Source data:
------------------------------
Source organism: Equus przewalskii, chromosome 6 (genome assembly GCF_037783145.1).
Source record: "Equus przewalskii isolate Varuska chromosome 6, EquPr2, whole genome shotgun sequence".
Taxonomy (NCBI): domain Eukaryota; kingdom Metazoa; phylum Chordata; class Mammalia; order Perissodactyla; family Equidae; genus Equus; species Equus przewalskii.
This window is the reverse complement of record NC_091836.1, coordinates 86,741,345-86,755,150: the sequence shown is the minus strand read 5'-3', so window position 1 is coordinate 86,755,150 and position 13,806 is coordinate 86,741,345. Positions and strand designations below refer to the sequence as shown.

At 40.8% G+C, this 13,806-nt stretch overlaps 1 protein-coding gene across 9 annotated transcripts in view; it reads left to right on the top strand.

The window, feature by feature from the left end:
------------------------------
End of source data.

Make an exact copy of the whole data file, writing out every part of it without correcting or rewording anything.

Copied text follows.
Source organism: Equus przewalskii, chromosome 6 (genome assembly GCF_037783145.1).
Source record: "Equus przewalskii isolate Varuska chromosome 6, EquPr2, whole genome shotgun sequence".
Taxonomy (NCBI): domain Eukaryota; kingdom Metazoa; phylum Chordata; class Mammalia; order Perissodactyla; family Equidae; genus Equus; species Equus przewalskii.
This window is the reverse complement of record NC_091836.1, coordinates 86,741,345-86,755,150: the sequence shown is the minus strand read 5'-3', so window position 1 is coordinate 86,755,150 and position 13,806 is coordinate 86,741,345. Positions and strand designations below refer to the sequence as shown.

At 40.8% G+C, this 13,806-nt stretch overlaps 1 protein-coding gene across 9 annotated transcripts in view; it reads left to right on the top strand.

The window, feature by feature from the left end: